August – Sanuki Takamatsu Festival – A yosakoi dance festival combined with a summer fireworks show which takes place during the Obon season on Shikoku Island. The population of the island swells at Obon and hotels fill up early. The festival includes over 4,000 dancers and a glittering fireworks display.

August – Mitama Matsuri, FukuokaAn annual festival for thanking one’s ancestors and fallen soldiers. Walls containing 6,000 individually painted lanterns are lit up at night. You can enjoy a Japanese flute performance, kaguramai (Shinto dance), and gospel singing, as well as games and tasty food and drink at the night market.

August – Sado Earth Celebration, Sado Island – The Earth Celebration is an annual music festival by the internationally acclaimed Kodo taiko group which is based on Sado Island. Each year the festival features different guest artists who perform in collaboration with Kodo. The three day event is held in mid to late August in and around Ogi Town.

August – Domannaka Matsuri, Nagoya – The Nippon Domannaka Festival  is a team dance festival, open to a wide variety of dance styles and includes teams from all over Japan and from overseas. The only rules are that the costumes reflect the teams local traditions and that they carry a naruko (small clapper).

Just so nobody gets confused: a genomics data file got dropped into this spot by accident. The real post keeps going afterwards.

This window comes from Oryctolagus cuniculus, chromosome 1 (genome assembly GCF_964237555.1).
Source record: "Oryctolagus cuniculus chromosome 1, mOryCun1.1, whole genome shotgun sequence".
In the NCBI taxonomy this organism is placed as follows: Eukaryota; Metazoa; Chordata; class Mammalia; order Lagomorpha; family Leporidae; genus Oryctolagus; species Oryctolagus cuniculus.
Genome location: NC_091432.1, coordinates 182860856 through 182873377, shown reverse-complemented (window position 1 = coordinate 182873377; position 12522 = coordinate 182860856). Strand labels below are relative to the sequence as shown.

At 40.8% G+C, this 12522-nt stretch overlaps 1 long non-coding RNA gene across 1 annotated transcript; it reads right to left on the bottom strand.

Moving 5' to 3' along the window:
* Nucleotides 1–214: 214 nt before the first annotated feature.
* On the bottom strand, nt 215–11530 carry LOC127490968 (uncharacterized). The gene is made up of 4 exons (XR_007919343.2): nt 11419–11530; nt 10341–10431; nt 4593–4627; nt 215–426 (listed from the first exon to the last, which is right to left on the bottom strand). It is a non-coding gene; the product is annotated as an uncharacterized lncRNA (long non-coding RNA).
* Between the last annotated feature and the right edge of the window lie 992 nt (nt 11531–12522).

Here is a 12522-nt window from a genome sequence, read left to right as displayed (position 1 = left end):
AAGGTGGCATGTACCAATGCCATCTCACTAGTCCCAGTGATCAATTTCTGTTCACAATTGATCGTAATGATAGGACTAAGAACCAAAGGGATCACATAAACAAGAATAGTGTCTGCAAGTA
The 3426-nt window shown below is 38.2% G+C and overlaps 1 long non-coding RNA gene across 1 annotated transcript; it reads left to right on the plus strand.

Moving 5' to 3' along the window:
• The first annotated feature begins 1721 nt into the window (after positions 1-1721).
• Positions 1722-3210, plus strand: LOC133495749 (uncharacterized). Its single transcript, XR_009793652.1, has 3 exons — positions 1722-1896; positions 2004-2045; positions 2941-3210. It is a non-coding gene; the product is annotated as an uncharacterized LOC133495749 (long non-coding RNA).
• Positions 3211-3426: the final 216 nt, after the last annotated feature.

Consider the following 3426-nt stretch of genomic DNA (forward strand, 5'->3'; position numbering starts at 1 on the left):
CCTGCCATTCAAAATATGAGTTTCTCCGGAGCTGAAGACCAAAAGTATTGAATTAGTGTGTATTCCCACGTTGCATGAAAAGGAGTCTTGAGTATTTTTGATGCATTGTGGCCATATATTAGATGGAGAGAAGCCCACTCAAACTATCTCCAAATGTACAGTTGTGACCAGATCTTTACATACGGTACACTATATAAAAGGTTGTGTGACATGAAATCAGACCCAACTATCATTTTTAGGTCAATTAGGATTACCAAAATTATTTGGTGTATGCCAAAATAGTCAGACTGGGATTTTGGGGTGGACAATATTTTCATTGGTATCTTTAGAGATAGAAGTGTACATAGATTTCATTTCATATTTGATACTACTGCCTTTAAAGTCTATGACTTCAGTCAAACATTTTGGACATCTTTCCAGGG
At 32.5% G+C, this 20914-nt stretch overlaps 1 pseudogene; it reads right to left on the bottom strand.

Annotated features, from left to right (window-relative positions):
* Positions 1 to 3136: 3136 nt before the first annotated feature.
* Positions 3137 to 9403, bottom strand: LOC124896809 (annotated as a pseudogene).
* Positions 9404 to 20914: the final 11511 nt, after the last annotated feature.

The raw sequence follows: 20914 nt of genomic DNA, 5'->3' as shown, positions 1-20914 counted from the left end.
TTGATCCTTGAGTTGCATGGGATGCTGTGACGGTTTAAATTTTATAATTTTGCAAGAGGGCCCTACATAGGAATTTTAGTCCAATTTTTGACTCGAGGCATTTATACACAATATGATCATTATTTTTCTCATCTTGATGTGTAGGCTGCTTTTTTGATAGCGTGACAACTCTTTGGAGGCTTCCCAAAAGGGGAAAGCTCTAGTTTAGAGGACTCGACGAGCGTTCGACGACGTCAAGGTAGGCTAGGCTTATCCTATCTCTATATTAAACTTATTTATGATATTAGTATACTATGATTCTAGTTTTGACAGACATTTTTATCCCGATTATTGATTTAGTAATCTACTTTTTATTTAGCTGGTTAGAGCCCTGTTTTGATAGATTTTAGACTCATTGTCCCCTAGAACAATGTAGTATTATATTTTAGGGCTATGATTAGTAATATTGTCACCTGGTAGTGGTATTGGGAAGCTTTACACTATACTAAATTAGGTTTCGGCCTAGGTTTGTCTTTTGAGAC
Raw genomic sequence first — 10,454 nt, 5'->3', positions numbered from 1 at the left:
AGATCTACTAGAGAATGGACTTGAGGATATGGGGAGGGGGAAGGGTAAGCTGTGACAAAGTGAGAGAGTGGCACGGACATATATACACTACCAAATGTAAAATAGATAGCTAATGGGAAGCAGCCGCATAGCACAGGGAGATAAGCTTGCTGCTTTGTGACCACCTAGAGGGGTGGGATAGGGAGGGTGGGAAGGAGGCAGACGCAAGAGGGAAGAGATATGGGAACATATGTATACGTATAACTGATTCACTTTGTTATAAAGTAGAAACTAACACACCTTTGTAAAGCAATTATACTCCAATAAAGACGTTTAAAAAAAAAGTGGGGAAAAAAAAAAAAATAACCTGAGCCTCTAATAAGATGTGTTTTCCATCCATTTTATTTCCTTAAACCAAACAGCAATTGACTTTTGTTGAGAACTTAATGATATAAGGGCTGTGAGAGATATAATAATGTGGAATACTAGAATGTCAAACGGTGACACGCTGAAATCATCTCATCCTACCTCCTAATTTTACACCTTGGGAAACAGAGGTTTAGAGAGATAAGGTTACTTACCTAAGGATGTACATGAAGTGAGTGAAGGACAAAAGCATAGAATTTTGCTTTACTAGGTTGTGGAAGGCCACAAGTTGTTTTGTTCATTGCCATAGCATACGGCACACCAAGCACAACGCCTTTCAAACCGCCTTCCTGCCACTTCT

August – Noboribetsu Jigoku Matsuri – The Noboribetsu area is known as ‘Hell Valley’ for the sulphur smell, steam and smoke that erupt from the ground. This festival brings that name to life, as the blue and red demons of Noboribetsu emerge together with Enma Daioh (The King of Hell) once every year on the final Saturday & Sunday in August to take part in parades and other events on the streets of the town.

October – Niihama Taiko Festival – A procession of Taiko drum-shaped floats, weighing about 3 tons each, are paraded through the town. The highlight is the ‘Kakikurabe’ where the giant floats are taken around the town to entertain the local crowds.

October – Nagasaki Kunchi Festival – The Nagasaki Kunchiis the festival for the Suwa Shrine, held in Nagasaki on October 7-9 each year. The festival has been celebrated for about 400 years and incorporates different aspects of Chinese and Dutch cultures, which have played a role in the city’s history. The festival’s main attractions are the dance and show performances by groups representing the city’s various districts.

October – Niihama Taiko Festival – This festival is a parade of floats shaped like gigantic taiko drums by 47 local teams. Each float weighs over 2 tons and is carried by a team of men. The locals sometimes refer to the festival as the Otoko Matsuri, literally the “Men’s Festival”. The highlight of the festival are displays of float “fighting” that involves throwing the floats in the air, with the goal of showing the energetic spirit of each team.

November – Karatsu Kunchi Festival – Karatsu has been holding an autumn festival to celebrate bountiful harvests for over 400 years. The Karatsu Kunchi Festival is a massive three-day parade at the beginning of November featuring huge floats known as hikiyama, being pulled through town and from the Karatsu Shrine to Nishino Beach.